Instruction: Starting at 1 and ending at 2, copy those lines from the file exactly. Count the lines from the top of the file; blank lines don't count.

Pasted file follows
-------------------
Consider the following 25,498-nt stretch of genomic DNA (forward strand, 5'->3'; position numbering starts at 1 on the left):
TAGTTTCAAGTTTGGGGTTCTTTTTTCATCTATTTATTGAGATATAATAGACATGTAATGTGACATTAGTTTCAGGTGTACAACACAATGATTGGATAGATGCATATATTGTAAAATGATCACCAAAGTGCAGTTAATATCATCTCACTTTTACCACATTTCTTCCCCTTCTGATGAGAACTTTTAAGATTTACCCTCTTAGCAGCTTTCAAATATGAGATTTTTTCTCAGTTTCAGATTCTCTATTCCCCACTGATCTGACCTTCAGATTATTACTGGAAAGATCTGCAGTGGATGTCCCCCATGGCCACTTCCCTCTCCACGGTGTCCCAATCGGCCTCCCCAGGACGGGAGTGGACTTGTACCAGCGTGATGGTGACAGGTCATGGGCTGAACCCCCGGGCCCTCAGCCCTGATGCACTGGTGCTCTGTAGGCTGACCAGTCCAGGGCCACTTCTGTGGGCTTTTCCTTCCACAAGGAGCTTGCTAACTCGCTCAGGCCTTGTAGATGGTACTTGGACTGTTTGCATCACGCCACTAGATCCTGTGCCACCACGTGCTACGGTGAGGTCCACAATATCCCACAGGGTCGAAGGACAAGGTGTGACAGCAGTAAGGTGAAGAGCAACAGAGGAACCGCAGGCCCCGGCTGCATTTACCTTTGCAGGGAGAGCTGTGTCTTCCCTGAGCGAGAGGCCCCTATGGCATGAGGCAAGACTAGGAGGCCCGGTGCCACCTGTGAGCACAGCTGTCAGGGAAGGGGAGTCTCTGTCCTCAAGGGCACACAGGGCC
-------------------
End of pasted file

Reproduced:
Consider the following 25,498-nt stretch of genomic DNA (forward strand, 5'->3'; position numbering starts at 1 on the left):
TAGTTTCAAGTTTGGGGTTCTTTTTTCATCTATTTATTGAGATATAATAGACATGTAATGTGACATTAGTTTCAGGTGTACAACACAATGATTGGATAGATGCATATATTGTAAAATGATCACCAAAGTGCAGTTAATATCATCTCACTTTTACCACATTTCTTCCCCTTCTGATGAGAACTTTTAAGATTTACCCTCTTAGCAGCTTTCAAATATGAGATTTTTTCTCAGTTTCAGATTCTCTATTCCCCACTGATCTGACCTTCAGATTATTACTGGAAAGATCTGCAGTGGATGTCCCCCATGGCCACTTCCCTCTCCACGGTGTCCCAATCGGCCTCCCCAGGACGGGAGTGGACTTGTACCAGCGTGATGGTGACAGGTCATGGGCTGAACCCCCGGGCCCTCAGCCCTGATGCACTGGTGCTCTGTAGGCTGACCAGTCCAGGGCCACTTCTGTGGGCTTTTCCTTCCACAAGGAGCTTGCTAACTCGCTCAGGCCTTGTAGATGGTACTTGGACTGTTTGCATCACGCCACTAGATCCTGTGCCACCACGTGCTACGGTGAGGTCCACAATATCCCACAGGGTCGAAGGACAAGGTGTGACAGCAGTAAGGTGAAGAGCAACAGAGGAACCGCAGGCCCCGGCTGCATTTACCTTTGCAGGGAGAGCTGTGTCTTCCCTGAGCGAGAGGCCCCTATGGCATGAGGCAAGACTAGGAGGCCCGGTGCCACCTGTGAGCACAGCTGTCAGGGAAGGGGAGTCTCTGTCCTCAAGGGCACACAGGGCC